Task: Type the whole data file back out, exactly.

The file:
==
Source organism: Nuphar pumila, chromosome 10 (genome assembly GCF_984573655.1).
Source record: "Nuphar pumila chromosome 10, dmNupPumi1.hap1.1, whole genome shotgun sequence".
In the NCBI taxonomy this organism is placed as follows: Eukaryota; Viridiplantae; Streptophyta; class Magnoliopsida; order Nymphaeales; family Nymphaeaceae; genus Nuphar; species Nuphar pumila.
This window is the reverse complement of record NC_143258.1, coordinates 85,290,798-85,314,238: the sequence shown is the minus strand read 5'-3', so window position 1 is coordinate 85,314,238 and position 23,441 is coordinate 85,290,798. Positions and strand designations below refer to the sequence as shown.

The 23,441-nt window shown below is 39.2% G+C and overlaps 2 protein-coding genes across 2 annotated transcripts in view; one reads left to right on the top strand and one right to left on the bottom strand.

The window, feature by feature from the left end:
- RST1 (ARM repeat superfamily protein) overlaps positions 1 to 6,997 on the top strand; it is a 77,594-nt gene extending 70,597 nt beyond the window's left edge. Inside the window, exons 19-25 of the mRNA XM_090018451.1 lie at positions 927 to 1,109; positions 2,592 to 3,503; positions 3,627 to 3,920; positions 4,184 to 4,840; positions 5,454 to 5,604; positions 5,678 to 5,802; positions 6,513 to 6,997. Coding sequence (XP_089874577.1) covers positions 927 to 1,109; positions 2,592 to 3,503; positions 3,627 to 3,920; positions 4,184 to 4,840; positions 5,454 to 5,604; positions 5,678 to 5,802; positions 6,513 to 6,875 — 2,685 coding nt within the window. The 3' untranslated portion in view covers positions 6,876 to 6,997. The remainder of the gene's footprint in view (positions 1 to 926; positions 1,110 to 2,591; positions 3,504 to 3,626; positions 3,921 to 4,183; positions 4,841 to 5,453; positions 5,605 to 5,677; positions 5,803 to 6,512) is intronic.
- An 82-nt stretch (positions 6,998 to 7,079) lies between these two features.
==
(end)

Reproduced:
Source organism: Nuphar pumila, chromosome 10 (genome assembly GCF_984573655.1).
Source record: "Nuphar pumila chromosome 10, dmNupPumi1.hap1.1, whole genome shotgun sequence".
In the NCBI taxonomy this organism is placed as follows: Eukaryota; Viridiplantae; Streptophyta; class Magnoliopsida; order Nymphaeales; family Nymphaeaceae; genus Nuphar; species Nuphar pumila.
This window is the reverse complement of record NC_143258.1, coordinates 85,290,798-85,314,238: the sequence shown is the minus strand read 5'-3', so window position 1 is coordinate 85,314,238 and position 23,441 is coordinate 85,290,798. Positions and strand designations below refer to the sequence as shown.

The 23,441-nt window shown below is 39.2% G+C and overlaps 2 protein-coding genes across 2 annotated transcripts in view; one reads left to right on the top strand and one right to left on the bottom strand.

The window, feature by feature from the left end:
- RST1 (ARM repeat superfamily protein) overlaps positions 1 to 6,997 on the top strand; it is a 77,594-nt gene extending 70,597 nt beyond the window's left edge. Inside the window, exons 19-25 of the mRNA XM_090018451.1 lie at positions 927 to 1,109; positions 2,592 to 3,503; positions 3,627 to 3,920; positions 4,184 to 4,840; positions 5,454 to 5,604; positions 5,678 to 5,802; positions 6,513 to 6,997. Coding sequence (XP_089874577.1) covers positions 927 to 1,109; positions 2,592 to 3,503; positions 3,627 to 3,920; positions 4,184 to 4,840; positions 5,454 to 5,604; positions 5,678 to 5,802; positions 6,513 to 6,875 — 2,685 coding nt within the window. The 3' untranslated portion in view covers positions 6,876 to 6,997. The remainder of the gene's footprint in view (positions 1 to 926; positions 1,110 to 2,591; positions 3,504 to 3,626; positions 3,921 to 4,183; positions 4,841 to 5,453; positions 5,605 to 5,677; positions 5,803 to 6,512) is intronic.
- An 82-nt stretch (positions 6,998 to 7,079) lies between these two features.